It’s not uncommon to not be as proactive about security with vacation homes as with your home base. Of course, this is a mistake that can cost you time and money.
Here are 3 things you want to do instead for the security of your vacation home.
Establish a Connection
You want to get yourself to local community events often attended by officers. Think neighborhood watch meetings or town hall gatherings where law enforcement shows up.
Then, make the most of casual encounters. When you spot officers patrolling, strike up a conversation. Let them know you’re all about making sure the community and by extension your vacation home is secure. It’s not just about being friendly; it’s about building a positive connection with your name and property. And don’t be shy about sharing your contact info. It’s about keeping those lines open for a teamwork vibe.
For example, say you’re at a community event sponsored by the National Police Association and you strike up a conversation with Officer Smith. You have a friendly chat about common interests and your vacation home’s security needs, exchanging contact details, and setting the tone for future communication.
Smart Security Integration
You want to get yourself a top-notch smart security system. Cameras, motion sensors, alarms – the whole deal – to cover all those crucial spots around your vacation home. For example, set up geofencing to create virtual boundaries around your property.
Then, give law enforcement the keys—figuratively speaking. Share login details and let them see what your cameras see. It’s about arming them with the info they need pronto. In fact, maybe even look into having some local officers get a crash course on your security system so that they know the ropes, understand alerts and be ready to respond in a flash.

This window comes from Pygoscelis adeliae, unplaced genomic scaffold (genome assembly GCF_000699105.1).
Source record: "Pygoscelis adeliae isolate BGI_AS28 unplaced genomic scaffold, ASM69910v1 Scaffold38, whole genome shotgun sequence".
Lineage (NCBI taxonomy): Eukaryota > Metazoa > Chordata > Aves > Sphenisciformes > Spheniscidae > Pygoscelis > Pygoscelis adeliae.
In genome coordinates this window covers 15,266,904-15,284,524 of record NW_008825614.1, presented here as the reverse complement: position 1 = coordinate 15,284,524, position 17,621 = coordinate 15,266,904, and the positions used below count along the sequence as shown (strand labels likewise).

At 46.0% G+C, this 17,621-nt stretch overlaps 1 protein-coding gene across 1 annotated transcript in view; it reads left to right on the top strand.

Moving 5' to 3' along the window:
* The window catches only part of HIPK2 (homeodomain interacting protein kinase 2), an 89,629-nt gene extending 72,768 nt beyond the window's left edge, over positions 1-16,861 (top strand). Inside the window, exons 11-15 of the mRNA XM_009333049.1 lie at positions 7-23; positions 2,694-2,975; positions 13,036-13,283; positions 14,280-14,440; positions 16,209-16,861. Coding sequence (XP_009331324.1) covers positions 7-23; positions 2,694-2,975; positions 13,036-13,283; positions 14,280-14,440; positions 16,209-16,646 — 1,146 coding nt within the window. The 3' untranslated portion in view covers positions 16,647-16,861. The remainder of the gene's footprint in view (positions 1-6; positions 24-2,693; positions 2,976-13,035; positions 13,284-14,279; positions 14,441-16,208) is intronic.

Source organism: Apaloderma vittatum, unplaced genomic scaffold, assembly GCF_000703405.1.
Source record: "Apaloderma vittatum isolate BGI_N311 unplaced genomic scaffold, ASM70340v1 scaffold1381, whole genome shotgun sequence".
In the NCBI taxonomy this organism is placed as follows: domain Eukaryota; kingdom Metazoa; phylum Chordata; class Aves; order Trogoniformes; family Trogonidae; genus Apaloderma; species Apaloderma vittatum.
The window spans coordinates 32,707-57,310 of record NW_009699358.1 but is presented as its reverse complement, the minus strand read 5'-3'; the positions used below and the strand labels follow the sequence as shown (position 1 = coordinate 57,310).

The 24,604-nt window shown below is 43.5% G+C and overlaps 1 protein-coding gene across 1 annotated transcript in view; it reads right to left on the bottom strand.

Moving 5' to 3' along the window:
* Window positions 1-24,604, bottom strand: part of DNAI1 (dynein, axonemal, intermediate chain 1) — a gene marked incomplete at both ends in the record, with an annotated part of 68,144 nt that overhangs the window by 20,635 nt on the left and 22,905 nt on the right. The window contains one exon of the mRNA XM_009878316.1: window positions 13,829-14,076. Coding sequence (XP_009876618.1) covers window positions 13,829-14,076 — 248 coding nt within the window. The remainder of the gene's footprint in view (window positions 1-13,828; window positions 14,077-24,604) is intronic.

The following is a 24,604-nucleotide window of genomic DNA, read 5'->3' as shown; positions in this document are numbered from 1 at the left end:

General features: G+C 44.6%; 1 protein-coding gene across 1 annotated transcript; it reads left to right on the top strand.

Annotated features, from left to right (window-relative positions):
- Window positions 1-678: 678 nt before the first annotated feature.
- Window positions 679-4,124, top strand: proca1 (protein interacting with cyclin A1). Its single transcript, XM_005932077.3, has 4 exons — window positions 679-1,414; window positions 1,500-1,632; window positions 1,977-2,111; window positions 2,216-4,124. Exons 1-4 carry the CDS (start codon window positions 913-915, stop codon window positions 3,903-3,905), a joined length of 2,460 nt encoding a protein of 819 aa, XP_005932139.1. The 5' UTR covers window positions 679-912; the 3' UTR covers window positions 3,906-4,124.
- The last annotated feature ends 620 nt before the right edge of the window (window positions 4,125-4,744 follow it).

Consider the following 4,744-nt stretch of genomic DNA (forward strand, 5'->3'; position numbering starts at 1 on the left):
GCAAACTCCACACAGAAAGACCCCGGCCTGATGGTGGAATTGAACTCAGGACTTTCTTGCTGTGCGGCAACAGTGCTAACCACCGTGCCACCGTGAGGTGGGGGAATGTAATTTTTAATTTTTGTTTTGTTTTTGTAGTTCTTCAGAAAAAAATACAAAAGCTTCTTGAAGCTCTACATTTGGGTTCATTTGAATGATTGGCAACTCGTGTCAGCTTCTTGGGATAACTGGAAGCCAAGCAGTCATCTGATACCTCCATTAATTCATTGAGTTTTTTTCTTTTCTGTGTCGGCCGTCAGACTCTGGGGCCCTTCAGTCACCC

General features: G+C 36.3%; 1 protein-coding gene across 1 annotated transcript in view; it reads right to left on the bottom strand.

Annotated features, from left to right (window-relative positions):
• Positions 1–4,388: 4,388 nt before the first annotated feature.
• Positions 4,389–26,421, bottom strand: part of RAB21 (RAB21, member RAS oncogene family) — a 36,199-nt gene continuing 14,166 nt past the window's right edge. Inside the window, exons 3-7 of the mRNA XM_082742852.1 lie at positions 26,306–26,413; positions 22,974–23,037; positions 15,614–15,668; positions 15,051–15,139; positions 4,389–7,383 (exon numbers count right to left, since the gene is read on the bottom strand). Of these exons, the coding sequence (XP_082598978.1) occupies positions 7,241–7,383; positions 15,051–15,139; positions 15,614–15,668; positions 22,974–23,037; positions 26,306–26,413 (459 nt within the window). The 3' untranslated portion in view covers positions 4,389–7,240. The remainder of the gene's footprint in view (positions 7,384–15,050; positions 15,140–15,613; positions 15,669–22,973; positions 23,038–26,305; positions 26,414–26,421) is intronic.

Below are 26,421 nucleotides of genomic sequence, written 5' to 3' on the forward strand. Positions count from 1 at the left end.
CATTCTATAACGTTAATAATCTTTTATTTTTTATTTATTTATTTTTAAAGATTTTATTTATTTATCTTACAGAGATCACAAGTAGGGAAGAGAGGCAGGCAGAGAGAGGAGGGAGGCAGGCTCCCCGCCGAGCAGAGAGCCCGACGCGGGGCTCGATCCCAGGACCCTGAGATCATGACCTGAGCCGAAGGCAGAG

Regular patrols keep potential intruders on their toes and so you want to see what you can do about teaming up with the local police to draft a patrol schedule tailored to your neighborhood.
If they give you the go-ahead, think about when vulnerability peaks and which spots need extra attention and try to give officers information on where to focus and any red flags around your vacation home by sharing insights on patterns or past incidents that can guide their patrol strategy.
Also, it’s a good idea to schedule regular catch-ups with law enforcement, even if only virtual. Discuss any tweaks to the patrol routine or changes in your property’s status. Keeping communication lines open is key.
You want your vacation home to be a place you can go to get away, not worry about safety concerns. So, be proactive about working with law enforcement and try out these tips: establishing a connection, smart security integration, and scheduled patrols.